Six Bad Reasons Not to Ap…

We love helping people apply for U.S. citizenship! But we often hear our clients give reasons not to apply for naturalization. Those reasons are often wrong! Here's a list of common reasons we hear for not applying, and why those reasons may not be a problem.

👎 My green card will expire soon. So I have to apply to renew my green card first.

✅ The N-400 receipt notice serves as valid, unexpired evidence of your permanent residence for 24 months from the "card expires" date on the green card. There used to be a rule about having to apply to renew your green card if it was going to expire within a certain timeframe, before applying for naturalization. But that's no longer true!

👎 I will have to give up my own citizenship/passport.

✅ That may be true, but it's not always true. Many countries allow dual citizenship, meaning you can hold passports from both your home country and the U..S. Confirm before you assume, and see if there are other feasible options (OCI for Indian nationals, for example). Many of our clients have two or more passports (we're jealous)!

👎 I have a criminal charge.

✅ Definitely work with an experienced immigration attorney to confirm the risks, if any, of applying for naturalization. I have had many clients with various criminal charges over the years successfully become US citizens. As we lawyers like to say: it depends! That being said, do consult with an immigration lawyer, because certain criminal charges can be a problem, even if the charge was dropped or the conviction was expunged.

👎 I owe taxes.

✅ Again, talk to a qualified immigration lawyer first. The question of whether you have timely filed taxes is related to the requirement of showing "good moral character." However, even if you owe taxes, if you are on an IRS payment plan and you have a clear history of consistent payments, you may still be approved for naturalization.

👎 I don't speak English well enough.

✅ Whenever a client or prospective client tells me this, I always ask them to let me hear them speak in English (if we're speaking in Spanish, or if there's an interpreter). Almost all of the time, when a client tells me this, it's a confidence issue, not a competence issue. You don't have to speak fluently. There are also English language exemptions for older, long-time residents. Get a professional opinion before you rule out citizenship based on English language skills!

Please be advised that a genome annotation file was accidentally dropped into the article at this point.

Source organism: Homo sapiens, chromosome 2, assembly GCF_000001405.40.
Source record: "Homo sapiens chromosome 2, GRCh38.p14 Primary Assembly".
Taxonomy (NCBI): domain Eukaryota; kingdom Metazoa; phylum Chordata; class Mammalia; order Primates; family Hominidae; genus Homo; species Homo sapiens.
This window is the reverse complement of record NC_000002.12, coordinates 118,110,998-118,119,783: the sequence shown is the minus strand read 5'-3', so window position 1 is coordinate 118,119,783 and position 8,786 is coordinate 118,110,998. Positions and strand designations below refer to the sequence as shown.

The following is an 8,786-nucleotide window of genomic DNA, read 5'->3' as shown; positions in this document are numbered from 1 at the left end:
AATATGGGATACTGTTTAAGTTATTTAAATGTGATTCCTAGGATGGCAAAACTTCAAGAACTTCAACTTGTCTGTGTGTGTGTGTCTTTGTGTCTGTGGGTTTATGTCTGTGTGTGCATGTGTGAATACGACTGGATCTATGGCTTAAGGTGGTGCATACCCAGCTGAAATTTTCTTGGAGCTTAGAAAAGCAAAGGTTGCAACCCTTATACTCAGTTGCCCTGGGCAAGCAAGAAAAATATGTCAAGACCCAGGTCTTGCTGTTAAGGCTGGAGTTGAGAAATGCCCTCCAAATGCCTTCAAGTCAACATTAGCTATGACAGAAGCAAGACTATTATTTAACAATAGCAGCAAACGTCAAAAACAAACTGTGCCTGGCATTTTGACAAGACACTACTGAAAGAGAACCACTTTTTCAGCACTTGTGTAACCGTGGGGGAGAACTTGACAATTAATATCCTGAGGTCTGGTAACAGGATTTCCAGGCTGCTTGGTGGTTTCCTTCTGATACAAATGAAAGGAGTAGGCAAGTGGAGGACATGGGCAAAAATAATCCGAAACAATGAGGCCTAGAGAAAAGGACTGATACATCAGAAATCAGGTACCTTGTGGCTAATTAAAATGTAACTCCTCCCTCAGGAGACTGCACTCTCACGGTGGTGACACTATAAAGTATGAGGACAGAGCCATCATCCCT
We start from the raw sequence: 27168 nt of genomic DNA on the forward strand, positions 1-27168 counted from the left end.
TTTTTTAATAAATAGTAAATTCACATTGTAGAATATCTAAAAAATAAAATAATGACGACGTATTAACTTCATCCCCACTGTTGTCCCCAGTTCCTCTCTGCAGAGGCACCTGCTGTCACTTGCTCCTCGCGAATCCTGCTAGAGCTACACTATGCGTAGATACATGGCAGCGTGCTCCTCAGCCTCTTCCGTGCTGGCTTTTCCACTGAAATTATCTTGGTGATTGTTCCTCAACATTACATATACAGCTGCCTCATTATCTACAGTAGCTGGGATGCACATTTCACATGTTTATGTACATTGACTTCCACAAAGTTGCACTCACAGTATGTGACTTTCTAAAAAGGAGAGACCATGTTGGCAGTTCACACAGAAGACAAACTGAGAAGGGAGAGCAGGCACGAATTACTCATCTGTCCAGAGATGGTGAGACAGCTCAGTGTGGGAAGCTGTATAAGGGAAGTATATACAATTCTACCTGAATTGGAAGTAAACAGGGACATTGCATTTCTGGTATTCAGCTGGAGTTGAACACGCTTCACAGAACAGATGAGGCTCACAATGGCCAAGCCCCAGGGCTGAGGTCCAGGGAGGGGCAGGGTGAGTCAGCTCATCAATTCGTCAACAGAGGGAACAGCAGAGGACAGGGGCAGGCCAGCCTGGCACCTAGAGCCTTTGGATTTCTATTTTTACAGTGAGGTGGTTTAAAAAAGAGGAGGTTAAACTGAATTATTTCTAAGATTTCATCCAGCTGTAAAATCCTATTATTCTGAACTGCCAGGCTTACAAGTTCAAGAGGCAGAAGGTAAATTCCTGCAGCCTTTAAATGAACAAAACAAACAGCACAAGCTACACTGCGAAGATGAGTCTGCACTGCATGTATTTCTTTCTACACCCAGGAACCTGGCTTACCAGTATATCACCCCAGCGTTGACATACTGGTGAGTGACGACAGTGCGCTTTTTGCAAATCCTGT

👎 I don't meet the 5 year residence requirement.

✅ Do you have to though? Permanent residents (or conditional residents with the I-751 pending - see this video) who are married to & living with a US citizen only have a three year residence requirement. In addition, if you have spent lots of time outside the U.S. and you think you don't meet the continuous residence requirement, you may qualify for an exception.

You can also apply for naturalization up to 90 days before you meet the 5 or 3 year residence requirement.

Interested in learning more? Check out our naturalization page, including the naturalization eligibility tool. Looking for a lawyer to help navigate you through the process? Don't let these reasons not to apply for naturalization stand in your way. We are here to help!

If you are not yet a Sumner Immigration Law client and you’re looking for an experienced, empathetic, and efficient team to help you navigate the process with confidence, please contact us today and set up your initial consultation to get the process started! You can set an appointment online. You can also call us at 804-396-3412 or send us an email at We are immigration lawyers in Richmond, VA but we serve clients throughout the U.S. and around the world. For more information on our firm visit Who We Are and What Makes Us Different! We look forward to hearing from you!

As always, the above information is for educational purposes only and is not legal advice. Please speak with a qualified immigration lawyer before taking action.